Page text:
DACA is Ending

USCIS Puts Wind-Down Program in Place. Today, Attorney General Jeff Sessions announced that the Trump administration is rescinding the Deferred Action for Childhood Arrival program, a program which the Obama administration had put in place in 2012 through executive action to provide employment authorization and other temporary benefits to undocumented individuals brought to the United States as children.

In response, U.S. Citizenship and Immigration Services (USCIS) has released a memo detailing its plan for winding down DACA.  The memo states that, after today, September 5, 2017, USCIS will not accept any new DACA applications or related applications for employment authorization but will adjudicate those received by September 5 on a case-by-case basis.

USCIS will consider renewal applications for those whose DACA or DACA-related employment authorization expires before March 5, 2018 on a case-by-case basis until October 5, 2017.  USCIS will not terminate previously issued deferred action or revoke Employment Authorization Documents (EADs) solely based on the rescission directive from DHS.  USCIS will not approve any new DACA-based advance parole applications and will administratively close all such pending applications, but will generally honor the full validity periods of those advance parole documents that have already been issued.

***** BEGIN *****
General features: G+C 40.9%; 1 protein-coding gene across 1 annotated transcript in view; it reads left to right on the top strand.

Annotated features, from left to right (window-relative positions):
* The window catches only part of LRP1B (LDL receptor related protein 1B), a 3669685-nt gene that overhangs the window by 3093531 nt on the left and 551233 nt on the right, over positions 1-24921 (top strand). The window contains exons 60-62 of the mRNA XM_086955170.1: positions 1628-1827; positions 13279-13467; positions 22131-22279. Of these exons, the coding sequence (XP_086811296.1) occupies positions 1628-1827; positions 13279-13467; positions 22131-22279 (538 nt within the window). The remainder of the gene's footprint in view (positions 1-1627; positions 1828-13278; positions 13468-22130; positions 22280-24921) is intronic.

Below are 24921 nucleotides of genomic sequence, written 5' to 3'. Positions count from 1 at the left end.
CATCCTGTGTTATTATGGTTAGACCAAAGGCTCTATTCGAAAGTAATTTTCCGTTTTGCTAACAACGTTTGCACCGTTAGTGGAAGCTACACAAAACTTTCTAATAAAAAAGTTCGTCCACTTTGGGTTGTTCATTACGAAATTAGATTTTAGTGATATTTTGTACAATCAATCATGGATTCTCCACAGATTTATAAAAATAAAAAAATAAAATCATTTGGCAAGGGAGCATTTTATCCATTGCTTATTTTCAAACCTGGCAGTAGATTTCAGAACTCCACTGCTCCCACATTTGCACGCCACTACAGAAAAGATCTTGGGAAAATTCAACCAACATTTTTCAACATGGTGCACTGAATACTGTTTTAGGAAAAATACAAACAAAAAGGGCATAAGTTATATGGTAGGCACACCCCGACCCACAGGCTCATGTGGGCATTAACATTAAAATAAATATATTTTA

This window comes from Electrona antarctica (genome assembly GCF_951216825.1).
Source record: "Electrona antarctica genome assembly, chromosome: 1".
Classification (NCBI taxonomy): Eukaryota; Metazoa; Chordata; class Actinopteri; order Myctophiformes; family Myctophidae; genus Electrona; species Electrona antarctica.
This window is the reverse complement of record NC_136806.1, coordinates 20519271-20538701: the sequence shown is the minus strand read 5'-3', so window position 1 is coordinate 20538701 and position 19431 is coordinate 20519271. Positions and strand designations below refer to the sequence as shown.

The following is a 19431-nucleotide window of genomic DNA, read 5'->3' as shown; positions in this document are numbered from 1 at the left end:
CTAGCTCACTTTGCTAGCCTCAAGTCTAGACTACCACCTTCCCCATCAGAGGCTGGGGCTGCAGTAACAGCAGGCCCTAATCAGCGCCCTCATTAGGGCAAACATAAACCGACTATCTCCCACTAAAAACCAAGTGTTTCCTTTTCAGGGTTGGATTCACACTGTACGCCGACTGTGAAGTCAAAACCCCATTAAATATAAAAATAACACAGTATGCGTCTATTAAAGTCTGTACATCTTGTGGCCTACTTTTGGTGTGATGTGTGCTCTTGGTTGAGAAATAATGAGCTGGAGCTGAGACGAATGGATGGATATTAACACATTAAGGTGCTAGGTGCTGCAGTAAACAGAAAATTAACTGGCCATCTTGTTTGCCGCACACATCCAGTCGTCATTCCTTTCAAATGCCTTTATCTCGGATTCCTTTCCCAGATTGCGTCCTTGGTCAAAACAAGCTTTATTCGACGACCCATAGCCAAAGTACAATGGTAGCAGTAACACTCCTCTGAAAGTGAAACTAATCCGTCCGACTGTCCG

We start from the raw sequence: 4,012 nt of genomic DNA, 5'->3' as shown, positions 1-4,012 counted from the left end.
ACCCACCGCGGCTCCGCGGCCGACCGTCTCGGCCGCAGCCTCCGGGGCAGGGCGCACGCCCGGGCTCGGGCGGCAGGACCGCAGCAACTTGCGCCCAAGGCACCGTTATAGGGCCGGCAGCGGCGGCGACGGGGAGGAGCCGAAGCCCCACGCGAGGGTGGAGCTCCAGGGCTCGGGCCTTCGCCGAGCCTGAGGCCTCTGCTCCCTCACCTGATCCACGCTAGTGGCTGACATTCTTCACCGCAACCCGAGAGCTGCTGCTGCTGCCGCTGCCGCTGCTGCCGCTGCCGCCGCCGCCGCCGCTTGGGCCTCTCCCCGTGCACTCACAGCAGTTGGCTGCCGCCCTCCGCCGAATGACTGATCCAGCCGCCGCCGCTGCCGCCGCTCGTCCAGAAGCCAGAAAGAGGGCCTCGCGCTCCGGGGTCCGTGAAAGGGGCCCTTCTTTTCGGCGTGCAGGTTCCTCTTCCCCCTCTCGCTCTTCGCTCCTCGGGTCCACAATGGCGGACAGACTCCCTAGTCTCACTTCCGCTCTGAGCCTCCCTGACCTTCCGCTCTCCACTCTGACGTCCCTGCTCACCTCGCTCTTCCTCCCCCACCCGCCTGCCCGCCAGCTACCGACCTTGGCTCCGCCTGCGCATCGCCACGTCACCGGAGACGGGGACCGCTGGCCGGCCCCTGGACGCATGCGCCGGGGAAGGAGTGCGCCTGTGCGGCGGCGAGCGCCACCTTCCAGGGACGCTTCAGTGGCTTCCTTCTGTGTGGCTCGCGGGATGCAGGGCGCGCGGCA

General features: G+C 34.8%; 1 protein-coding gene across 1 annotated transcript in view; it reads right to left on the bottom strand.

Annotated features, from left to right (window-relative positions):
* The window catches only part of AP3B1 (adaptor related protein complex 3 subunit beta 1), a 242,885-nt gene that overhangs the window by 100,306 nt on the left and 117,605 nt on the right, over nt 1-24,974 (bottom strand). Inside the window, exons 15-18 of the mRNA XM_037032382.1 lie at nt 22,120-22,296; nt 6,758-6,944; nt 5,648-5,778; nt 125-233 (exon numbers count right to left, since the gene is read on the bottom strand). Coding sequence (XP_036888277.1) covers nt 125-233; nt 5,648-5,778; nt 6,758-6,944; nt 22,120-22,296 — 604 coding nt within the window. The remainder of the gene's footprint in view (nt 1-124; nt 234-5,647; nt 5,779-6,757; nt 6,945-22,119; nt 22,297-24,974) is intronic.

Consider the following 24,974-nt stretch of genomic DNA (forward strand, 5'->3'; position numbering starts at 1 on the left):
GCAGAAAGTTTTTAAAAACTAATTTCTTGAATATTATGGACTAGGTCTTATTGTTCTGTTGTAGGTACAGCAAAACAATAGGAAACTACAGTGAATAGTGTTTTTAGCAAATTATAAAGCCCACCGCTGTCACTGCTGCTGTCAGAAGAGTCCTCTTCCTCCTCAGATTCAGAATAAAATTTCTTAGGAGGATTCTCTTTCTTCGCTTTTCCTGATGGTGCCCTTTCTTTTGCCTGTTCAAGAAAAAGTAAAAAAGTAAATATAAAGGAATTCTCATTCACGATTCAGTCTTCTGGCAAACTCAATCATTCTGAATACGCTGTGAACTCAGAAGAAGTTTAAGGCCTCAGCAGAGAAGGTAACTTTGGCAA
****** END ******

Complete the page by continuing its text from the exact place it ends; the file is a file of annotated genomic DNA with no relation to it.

It is estimated that approximately 800,000 people will be directly affected by DACA rescission.  The Trump Administration is telling Congress to develop a legislative solution. It is far too early to tell what Congress will do. The complete text of the memo is available at: https://www.dhs.gov/news/2017/09/05/memorandum-rescission-daca#.

We will keep you apprised of any future litigation or legislative changes that could affect DACA recipients. If you have any questions about how DACA rescission may affect you or your employees, please do not hesitate to contact us.